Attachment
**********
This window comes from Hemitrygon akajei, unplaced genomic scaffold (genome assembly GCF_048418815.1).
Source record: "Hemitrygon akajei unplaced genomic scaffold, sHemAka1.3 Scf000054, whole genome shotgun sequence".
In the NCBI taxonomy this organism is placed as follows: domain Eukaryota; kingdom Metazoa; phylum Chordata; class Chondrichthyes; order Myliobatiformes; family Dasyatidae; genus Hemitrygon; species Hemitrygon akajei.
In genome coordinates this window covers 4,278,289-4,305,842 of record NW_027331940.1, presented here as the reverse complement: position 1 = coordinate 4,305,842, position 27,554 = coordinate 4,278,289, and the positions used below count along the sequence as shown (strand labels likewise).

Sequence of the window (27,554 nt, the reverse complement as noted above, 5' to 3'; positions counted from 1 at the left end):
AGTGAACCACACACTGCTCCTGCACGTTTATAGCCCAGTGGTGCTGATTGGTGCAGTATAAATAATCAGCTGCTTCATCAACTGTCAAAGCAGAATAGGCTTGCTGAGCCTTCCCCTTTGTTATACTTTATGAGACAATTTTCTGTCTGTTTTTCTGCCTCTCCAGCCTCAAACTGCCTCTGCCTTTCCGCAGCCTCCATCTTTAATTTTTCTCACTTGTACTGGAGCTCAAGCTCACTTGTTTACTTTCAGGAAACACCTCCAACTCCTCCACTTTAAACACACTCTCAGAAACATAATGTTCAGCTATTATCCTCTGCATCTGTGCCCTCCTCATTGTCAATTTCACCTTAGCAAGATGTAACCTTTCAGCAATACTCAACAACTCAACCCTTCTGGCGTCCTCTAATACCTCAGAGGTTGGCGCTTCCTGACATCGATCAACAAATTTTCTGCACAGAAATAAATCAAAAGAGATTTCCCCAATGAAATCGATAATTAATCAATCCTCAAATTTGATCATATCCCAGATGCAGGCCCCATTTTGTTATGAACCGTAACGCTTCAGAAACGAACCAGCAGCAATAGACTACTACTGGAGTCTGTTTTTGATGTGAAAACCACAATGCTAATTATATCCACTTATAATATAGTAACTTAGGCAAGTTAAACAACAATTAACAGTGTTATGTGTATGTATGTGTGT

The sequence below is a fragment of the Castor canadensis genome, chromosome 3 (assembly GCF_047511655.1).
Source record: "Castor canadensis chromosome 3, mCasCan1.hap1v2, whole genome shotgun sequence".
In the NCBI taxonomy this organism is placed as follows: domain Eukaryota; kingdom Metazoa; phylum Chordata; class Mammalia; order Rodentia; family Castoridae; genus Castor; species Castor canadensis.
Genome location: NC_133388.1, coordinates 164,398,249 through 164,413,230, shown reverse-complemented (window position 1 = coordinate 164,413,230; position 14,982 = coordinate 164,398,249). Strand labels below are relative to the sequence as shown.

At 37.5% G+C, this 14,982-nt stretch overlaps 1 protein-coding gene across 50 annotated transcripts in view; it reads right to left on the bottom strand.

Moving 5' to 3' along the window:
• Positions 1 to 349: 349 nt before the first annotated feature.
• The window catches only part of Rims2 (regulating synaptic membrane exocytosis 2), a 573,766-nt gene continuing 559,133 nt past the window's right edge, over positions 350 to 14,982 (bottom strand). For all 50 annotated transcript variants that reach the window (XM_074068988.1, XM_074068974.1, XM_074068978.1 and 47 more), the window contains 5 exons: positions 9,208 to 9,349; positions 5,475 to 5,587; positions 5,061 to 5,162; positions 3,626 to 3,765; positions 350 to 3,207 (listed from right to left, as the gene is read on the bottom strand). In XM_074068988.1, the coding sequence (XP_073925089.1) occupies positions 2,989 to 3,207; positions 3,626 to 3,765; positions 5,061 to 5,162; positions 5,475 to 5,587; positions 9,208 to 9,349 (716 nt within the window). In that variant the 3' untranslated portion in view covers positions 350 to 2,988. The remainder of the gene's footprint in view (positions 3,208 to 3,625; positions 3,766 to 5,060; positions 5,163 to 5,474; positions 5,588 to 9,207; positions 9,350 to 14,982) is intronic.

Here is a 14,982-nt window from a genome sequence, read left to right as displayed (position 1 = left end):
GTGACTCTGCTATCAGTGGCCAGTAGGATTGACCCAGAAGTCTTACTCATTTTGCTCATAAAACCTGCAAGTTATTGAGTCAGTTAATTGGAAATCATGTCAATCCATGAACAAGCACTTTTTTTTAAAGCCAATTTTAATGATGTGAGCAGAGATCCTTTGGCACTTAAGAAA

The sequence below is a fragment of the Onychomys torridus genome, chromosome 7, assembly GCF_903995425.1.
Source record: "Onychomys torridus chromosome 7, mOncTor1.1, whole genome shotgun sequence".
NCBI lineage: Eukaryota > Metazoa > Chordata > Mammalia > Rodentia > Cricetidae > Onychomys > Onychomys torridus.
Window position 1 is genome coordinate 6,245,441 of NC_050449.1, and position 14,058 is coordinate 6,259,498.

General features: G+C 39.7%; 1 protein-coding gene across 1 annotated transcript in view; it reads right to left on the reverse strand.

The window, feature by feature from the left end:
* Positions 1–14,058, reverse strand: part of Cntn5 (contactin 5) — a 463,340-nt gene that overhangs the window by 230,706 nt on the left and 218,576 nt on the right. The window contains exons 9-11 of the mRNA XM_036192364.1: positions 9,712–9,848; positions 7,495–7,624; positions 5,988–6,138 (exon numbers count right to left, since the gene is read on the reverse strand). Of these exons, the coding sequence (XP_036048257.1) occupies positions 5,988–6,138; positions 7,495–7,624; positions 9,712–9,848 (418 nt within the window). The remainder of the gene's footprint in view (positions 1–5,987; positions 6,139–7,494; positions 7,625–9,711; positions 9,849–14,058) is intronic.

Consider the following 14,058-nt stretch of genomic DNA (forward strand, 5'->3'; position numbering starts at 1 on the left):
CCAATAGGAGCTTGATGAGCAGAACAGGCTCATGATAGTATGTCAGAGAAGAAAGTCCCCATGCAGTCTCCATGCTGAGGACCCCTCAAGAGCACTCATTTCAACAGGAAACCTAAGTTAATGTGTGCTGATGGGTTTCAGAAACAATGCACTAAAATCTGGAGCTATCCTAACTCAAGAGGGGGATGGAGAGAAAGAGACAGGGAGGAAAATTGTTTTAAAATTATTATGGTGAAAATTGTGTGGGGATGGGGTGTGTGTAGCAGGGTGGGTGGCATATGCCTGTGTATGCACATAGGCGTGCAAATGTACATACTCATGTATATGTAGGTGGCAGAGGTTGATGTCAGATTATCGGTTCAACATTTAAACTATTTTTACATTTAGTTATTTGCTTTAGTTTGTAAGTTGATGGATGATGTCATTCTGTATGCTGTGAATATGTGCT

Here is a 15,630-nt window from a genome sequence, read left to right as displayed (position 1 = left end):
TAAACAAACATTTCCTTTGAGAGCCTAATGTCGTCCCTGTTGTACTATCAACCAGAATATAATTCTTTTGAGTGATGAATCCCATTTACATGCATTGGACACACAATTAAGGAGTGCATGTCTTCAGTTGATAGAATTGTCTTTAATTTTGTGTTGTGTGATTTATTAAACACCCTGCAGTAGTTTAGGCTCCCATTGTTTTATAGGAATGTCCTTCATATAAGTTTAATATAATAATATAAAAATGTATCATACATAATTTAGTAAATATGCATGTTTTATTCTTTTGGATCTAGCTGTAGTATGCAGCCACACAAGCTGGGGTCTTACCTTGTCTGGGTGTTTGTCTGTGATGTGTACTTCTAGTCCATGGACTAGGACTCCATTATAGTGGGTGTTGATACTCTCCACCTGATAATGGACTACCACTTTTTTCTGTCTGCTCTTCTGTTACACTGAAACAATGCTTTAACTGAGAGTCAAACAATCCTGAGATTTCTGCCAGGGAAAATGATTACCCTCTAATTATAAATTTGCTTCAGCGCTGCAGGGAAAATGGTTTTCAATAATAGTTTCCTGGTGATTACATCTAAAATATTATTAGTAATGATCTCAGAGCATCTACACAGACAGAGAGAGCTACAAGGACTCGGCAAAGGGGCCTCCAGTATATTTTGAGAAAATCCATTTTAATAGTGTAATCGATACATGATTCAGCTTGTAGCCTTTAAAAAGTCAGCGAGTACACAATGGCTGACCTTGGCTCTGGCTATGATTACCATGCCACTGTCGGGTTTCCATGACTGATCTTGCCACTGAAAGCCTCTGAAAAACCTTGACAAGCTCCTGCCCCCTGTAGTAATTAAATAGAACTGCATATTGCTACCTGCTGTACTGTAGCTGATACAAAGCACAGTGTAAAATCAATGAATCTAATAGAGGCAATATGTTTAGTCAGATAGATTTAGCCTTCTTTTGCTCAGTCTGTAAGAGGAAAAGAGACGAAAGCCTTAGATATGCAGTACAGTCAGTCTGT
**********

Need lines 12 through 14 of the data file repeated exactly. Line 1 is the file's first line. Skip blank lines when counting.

Moving 5' to 3' along the window:
• Positions 1 to 349: 349 nt before the first annotated feature.
• The window catches only part of Rims2 (regulating synaptic membrane exocytosis 2), a 573,766-nt gene continuing 559,133 nt past the window's right edge, over positions 350 to 14,982 (bottom strand). For all 50 annotated transcript variants that reach the window (XM_074068988.1, XM_074068974.1, XM_074068978.1 and 47 more), the window contains 5 exons: positions 9,208 to 9,349; positions 5,475 to 5,587; positions 5,061 to 5,162; positions 3,626 to 3,765; positions 350 to 3,207 (listed from right to left, as the gene is read on the bottom strand). In XM_074068988.1, the coding sequence (XP_073925089.1) occupies positions 2,989 to 3,207; positions 3,626 to 3,765; positions 5,061 to 5,162; positions 5,475 to 5,587; positions 9,208 to 9,349 (716 nt within the window). In that variant the 3' untranslated portion in view covers positions 350 to 2,988. The remainder of the gene's footprint in view (positions 3,208 to 3,625; positions 3,766 to 5,060; positions 5,163 to 5,474; positions 5,588 to 9,207; positions 9,350 to 14,982) is intronic.